Corresponding author, Dr Nan-shan Zhon, lead researcher and professor at Guangzhou Institute of Respiratory Health, told COVID-19 News reporters at TMN, “Our study demonstrates the potent antiviral activity of dicoumarol against the Omicron variant in human airway epithelium. These study findings not only provide valuable insights into the mechanisms of action but also pave the way for the development of dicoumarol as a post-exposure therapeutic or early-phase treatment for SARS-CoV-2 infection. We are excited about the potential of dicoumarol to make a significant impact in the fight against COVID-19, particularly against the highly transmissible Omicron variant."
 
Dr Zhon continued, "Further preclinical and clinical studies are warranted to evaluate the safety, efficacy, and optimal dosage regimens of dicoumarol in human subjects. Our team is actively collaborating with regulatory authorities and pharmaceutical companies to expedite the development and availability of dicoumarol-based treatments."
The researchers envision several potential applications for dicoumarol in the management of COVID-19. As a post-exposure prophylactic, dicoumarol could be administered to individuals who have been in close contact with a confirmed COVID-19 case, helping to prevent or minimize the severity of infection.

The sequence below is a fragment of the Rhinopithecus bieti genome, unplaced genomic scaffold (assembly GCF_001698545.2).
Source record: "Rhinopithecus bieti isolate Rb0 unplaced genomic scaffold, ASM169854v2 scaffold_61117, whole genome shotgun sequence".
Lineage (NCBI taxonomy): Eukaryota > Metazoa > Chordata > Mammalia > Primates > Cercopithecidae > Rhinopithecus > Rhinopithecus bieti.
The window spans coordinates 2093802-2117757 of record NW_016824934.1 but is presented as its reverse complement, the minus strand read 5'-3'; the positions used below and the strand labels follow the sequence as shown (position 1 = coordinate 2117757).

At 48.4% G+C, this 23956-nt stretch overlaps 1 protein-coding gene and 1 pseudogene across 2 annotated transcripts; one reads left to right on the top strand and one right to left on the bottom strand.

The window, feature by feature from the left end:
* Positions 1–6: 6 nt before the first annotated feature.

Additionally, early-phase treatment with dicoumarol following a positive COVID-19 diagnosis could limit viral replication and reduce disease progression.
 
It is important to note that while these findings are promising, further research is needed to fully understand dicoumarol's efficacy and safety profile in the context of SARS-CoV-2 infection. Clinical trials involving a larger sample size and diverse population groups will be crucial to validate the results observed in this study.
 
The study findings were published in the peer reviewed journal:  Signal Transduction and Targeted Therapy
https://www.nature.com/articles/s41392-023-01511-7
 
For the latest COVID-19 News, keep on logging to Thailand Medical News.
 
Read Also: 
 
https://www.thailandmedical.news/news/covid-19-herbs-german-american-study-shows-that-cinnamaldehyde-from-cinnamon-is-a-good-supplement-with-dexamethasone-for-treating-covid-19
 
https://www.thailandmedical.news/news/cinnamon-the-natural-remedy-for-flu-infections-and-beyond

Check Out: https://www.thailandmedical.news/articles/covid-19-herbs